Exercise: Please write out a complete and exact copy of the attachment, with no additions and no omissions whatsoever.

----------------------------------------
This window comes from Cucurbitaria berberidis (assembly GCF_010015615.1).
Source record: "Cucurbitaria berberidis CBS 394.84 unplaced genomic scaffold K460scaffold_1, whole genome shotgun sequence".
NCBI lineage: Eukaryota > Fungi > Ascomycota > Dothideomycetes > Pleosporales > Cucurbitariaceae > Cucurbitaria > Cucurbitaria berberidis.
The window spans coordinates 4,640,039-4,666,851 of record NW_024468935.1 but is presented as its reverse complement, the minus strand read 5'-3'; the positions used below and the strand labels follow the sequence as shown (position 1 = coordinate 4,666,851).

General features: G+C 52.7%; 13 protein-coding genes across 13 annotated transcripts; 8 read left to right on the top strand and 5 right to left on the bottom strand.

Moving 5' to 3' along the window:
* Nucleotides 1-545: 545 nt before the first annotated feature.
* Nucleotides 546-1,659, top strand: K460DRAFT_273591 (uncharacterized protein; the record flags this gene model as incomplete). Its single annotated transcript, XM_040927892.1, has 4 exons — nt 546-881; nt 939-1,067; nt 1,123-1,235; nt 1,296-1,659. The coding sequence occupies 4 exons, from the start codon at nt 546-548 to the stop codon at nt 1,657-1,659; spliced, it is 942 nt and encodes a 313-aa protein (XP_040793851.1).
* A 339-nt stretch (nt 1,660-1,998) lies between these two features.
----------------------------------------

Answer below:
This window comes from Cucurbitaria berberidis (assembly GCF_010015615.1).
Source record: "Cucurbitaria berberidis CBS 394.84 unplaced genomic scaffold K460scaffold_1, whole genome shotgun sequence".
NCBI lineage: Eukaryota > Fungi > Ascomycota > Dothideomycetes > Pleosporales > Cucurbitariaceae > Cucurbitaria > Cucurbitaria berberidis.
The window spans coordinates 4,640,039-4,666,851 of record NW_024468935.1 but is presented as its reverse complement, the minus strand read 5'-3'; the positions used below and the strand labels follow the sequence as shown (position 1 = coordinate 4,666,851).

General features: G+C 52.7%; 13 protein-coding genes across 13 annotated transcripts; 8 read left to right on the top strand and 5 right to left on the bottom strand.

Moving 5' to 3' along the window:
* Nucleotides 1-545: 545 nt before the first annotated feature.
* Nucleotides 546-1,659, top strand: K460DRAFT_273591 (uncharacterized protein; the record flags this gene model as incomplete). Its single annotated transcript, XM_040927892.1, has 4 exons — nt 546-881; nt 939-1,067; nt 1,123-1,235; nt 1,296-1,659. The coding sequence occupies 4 exons, from the start codon at nt 546-548 to the stop codon at nt 1,657-1,659; spliced, it is 942 nt and encodes a 313-aa protein (XP_040793851.1).
* A 339-nt stretch (nt 1,660-1,998) lies between these two features.